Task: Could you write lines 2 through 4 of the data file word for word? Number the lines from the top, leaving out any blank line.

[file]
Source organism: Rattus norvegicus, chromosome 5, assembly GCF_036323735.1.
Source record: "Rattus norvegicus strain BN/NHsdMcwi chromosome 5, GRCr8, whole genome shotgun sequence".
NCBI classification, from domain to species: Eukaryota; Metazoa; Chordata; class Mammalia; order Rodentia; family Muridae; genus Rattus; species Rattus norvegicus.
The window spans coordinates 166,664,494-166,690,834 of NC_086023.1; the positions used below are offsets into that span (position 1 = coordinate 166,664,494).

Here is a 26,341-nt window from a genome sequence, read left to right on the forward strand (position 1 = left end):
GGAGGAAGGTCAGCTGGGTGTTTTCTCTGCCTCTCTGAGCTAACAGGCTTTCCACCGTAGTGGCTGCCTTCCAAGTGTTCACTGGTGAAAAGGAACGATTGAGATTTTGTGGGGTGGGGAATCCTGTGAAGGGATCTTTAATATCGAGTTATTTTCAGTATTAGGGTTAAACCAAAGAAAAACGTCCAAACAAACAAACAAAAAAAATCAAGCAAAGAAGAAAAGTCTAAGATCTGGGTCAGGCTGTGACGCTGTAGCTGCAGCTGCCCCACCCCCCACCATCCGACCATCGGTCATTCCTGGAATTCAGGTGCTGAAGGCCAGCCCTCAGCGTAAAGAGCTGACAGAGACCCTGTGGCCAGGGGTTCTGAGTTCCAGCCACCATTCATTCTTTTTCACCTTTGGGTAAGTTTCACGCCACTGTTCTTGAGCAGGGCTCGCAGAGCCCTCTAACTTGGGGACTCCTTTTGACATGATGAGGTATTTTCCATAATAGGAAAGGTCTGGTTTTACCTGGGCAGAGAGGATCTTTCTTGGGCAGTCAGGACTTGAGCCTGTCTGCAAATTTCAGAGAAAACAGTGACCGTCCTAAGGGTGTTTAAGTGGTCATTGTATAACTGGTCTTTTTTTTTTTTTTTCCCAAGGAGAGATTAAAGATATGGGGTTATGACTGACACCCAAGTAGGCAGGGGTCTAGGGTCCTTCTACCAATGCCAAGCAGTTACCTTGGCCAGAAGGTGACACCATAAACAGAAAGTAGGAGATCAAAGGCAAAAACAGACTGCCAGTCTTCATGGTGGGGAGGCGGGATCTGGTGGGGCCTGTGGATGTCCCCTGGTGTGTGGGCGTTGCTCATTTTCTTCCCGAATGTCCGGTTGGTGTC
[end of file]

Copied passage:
Source record: "Rattus norvegicus strain BN/NHsdMcwi chromosome 5, GRCr8, whole genome shotgun sequence".
NCBI classification, from domain to species: Eukaryota; Metazoa; Chordata; class Mammalia; order Rodentia; family Muridae; genus Rattus; species Rattus norvegicus.
The window spans coordinates 166,664,494-166,690,834 of NC_086023.1; the positions used below are offsets into that span (position 1 = coordinate 166,664,494).